Pixels. The tiny colored dots on the screen that, when combined just right, represent our photo and video memories, finances, interactions, purchases, and so much more. A few extra pixels on the screen can mean the difference between having $10 in your bank account or $10,000,000. All of these pixels form our digital footprint, which contains all of the information that lives on the internet as a result of our online activities. Worth protecting? It’s literally worth EVERYTHING YOU’VE GOT!
Here are some tips to help safeguard your digital life:
• Passwords—Use passwords that contain a combination of upper- and lower-case letters, numbers, and symbols. Use phrases instead of single words (e.g. F!r$tGradeT3acher). Use different passwords for each type of account such as banking, shopping, social media and mailing lists and set a recurring alarm on your smartphone to change them every four to six months.
• Update Your Software—Sure it’s annoying and sometimes it takes a while but those updates are typically full of security patches. If you’re one of those people who ignore the updates, you’re potentially leaving the door wide open.
• App/Software Downloads—Download apps and software from reputable sites such as the Apple App Store or Google Play. Read reviews before downloading and review permission requests.
• Bluetooth and WiFi—Turn them off when not using them. Assume that public WiFi hotspots like libraries, subway stations, airplanes, cafés, and parks are not using encrypted data so NEVER access financial accounts or sensitive accounts on them.
• Email—Email is not secure. Never send passwords, Social Security numbers, credit card numbers or any other sensitive data in email. Never open emails from anyone you don’t recognize and NEVER click on links inside any email that is asking for personal information. Instead, visit the entity’s official website and conduct your business there. If your gut tells you something may be wrong, it probably is. Don’t hoard email—delete unnecessary emails from both your inbox and your trash folders.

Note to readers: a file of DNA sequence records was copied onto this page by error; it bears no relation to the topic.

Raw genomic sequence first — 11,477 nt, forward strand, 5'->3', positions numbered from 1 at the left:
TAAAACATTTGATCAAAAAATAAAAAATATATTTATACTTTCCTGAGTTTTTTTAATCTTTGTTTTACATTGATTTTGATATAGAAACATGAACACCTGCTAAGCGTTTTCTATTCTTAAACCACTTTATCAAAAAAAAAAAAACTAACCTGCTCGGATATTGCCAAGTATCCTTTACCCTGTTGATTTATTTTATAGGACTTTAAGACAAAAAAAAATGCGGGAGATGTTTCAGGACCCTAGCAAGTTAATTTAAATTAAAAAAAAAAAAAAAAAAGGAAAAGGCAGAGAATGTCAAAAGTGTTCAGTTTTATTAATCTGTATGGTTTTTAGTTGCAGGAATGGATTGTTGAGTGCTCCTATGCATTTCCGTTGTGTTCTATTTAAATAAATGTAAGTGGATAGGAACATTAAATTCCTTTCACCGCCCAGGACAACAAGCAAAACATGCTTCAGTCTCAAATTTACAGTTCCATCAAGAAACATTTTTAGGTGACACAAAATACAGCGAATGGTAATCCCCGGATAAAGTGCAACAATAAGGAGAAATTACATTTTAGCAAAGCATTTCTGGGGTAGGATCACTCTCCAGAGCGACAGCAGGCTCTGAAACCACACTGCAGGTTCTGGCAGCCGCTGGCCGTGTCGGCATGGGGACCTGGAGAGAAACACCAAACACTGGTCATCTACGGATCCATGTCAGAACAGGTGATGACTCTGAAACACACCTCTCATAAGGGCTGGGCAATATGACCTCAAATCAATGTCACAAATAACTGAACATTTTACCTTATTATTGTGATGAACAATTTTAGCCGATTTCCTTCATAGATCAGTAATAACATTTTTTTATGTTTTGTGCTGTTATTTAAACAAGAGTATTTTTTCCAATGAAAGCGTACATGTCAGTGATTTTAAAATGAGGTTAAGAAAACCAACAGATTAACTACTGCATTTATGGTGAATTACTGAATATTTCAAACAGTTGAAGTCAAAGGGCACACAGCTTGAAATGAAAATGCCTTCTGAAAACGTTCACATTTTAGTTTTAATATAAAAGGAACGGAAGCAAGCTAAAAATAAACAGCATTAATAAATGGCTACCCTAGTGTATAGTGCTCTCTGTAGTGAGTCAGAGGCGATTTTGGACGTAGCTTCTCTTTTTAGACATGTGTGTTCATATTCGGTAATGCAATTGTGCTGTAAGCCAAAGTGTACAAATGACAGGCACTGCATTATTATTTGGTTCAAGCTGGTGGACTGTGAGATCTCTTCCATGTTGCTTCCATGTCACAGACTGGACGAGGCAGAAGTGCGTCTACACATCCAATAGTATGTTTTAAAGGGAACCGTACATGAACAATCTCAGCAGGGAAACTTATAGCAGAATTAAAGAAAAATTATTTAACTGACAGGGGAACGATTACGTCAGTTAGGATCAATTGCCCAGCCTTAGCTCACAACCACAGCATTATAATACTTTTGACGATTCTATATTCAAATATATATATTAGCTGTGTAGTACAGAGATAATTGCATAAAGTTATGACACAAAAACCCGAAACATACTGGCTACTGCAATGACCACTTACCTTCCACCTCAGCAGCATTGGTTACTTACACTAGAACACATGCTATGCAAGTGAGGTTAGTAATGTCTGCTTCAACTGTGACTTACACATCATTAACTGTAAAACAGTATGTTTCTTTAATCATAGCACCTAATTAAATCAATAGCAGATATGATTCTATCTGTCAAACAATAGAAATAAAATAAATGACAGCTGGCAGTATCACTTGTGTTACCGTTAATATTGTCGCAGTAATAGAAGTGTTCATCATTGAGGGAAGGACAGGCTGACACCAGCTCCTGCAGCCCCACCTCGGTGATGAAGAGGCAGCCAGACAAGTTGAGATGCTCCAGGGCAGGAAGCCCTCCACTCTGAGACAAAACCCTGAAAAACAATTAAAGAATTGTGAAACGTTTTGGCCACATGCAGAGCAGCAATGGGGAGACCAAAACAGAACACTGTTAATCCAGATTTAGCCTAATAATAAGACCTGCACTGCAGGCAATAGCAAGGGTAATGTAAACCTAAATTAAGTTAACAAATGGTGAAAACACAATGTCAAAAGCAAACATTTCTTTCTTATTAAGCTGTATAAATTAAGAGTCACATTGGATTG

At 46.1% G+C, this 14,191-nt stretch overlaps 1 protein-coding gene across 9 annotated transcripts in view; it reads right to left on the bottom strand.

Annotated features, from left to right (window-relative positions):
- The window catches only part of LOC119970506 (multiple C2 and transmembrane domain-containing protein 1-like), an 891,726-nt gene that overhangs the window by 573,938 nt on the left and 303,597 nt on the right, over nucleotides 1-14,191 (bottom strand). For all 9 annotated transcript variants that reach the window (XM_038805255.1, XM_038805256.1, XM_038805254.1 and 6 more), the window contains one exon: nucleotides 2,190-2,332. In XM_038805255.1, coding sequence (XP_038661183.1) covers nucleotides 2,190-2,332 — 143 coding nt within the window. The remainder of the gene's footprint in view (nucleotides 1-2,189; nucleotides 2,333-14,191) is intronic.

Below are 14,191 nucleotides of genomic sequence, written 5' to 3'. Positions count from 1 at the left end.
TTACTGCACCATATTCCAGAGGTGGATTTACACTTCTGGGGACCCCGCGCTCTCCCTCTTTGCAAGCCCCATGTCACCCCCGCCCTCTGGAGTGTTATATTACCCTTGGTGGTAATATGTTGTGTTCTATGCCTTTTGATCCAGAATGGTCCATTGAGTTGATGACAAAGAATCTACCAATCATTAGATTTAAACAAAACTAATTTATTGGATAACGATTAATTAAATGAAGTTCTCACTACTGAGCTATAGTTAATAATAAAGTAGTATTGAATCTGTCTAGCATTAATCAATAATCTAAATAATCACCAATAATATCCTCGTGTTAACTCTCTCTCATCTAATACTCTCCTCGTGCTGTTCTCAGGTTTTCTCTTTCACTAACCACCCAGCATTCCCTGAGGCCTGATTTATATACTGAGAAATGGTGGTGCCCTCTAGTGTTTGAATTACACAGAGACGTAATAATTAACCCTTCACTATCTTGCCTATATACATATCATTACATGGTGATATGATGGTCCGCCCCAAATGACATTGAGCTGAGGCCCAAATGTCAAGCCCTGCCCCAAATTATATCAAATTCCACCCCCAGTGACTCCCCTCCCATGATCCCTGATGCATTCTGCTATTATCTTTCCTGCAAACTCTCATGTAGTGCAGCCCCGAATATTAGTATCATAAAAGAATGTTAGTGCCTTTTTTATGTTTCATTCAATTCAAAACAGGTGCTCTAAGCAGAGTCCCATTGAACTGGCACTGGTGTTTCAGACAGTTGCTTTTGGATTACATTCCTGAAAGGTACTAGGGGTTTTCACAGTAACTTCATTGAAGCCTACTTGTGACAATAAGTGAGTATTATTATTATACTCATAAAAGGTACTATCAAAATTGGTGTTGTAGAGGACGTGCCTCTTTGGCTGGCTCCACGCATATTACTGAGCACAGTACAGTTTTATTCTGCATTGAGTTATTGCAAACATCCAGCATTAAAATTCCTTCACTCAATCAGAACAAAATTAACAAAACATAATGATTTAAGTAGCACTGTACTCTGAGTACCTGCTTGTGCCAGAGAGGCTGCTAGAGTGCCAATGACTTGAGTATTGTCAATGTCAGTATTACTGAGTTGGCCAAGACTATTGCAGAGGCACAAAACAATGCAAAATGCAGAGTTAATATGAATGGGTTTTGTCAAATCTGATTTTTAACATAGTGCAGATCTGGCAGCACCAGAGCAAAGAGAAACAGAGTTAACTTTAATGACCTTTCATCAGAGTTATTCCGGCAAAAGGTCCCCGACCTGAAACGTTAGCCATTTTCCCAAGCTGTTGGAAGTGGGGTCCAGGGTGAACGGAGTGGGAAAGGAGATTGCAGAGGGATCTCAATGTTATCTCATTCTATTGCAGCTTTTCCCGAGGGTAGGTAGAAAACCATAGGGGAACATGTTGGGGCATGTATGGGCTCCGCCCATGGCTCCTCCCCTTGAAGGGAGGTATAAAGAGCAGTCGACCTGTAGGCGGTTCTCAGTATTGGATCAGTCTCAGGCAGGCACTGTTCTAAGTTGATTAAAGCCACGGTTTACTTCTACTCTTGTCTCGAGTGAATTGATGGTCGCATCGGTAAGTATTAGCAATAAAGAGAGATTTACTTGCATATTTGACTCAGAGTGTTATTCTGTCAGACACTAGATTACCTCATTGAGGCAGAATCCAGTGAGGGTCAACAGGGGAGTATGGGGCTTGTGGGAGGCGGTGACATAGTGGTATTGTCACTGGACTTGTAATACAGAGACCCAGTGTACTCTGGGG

• Identity Theft Protection Services—Subscribe to an identity theft protection service. I have been using Lifelock.com for almost 10 years. While no service is 100 percent guaranteed, some protection is better than no protection. They will scan the internet for your information, public records, unusual activities and alert you if something seems off.
• Mobile Wallets—Apple Pay and Google Pay are available on almost every smartphone. Just link your favorite credit and debit cards to your mobile wallet and pay for your in-store purchases by tapping your phone and using your fingerprint. They work by assigning a temporary credit card number for your purchase. If the store’s data is ever stolen (remember data breaches at Target and Home Depot?) all the criminals can get is your temporary credit card number that cannot be used again or traced to your real number. Try to shop in places that accept Apple Pay or Google Pay. If a store you frequent doesn’t accept mobile wallet payments, let the manager know that it is important to you.
Have a tech question? Send your question to NYCWebwiz@icloud.com or tweet @WebWizSolutions and we’ll try to answer it here.
Rich Suweidan, a.k.a. Webwizard, is a webmaster for the city of New York. He is also the chief principal and webmaster of Webwizard Solutions LLC, designing websites for almost 20 years. Can you afford your own website? If you have a business you can’t afford not to have one! Visit webwizardsolutions.net.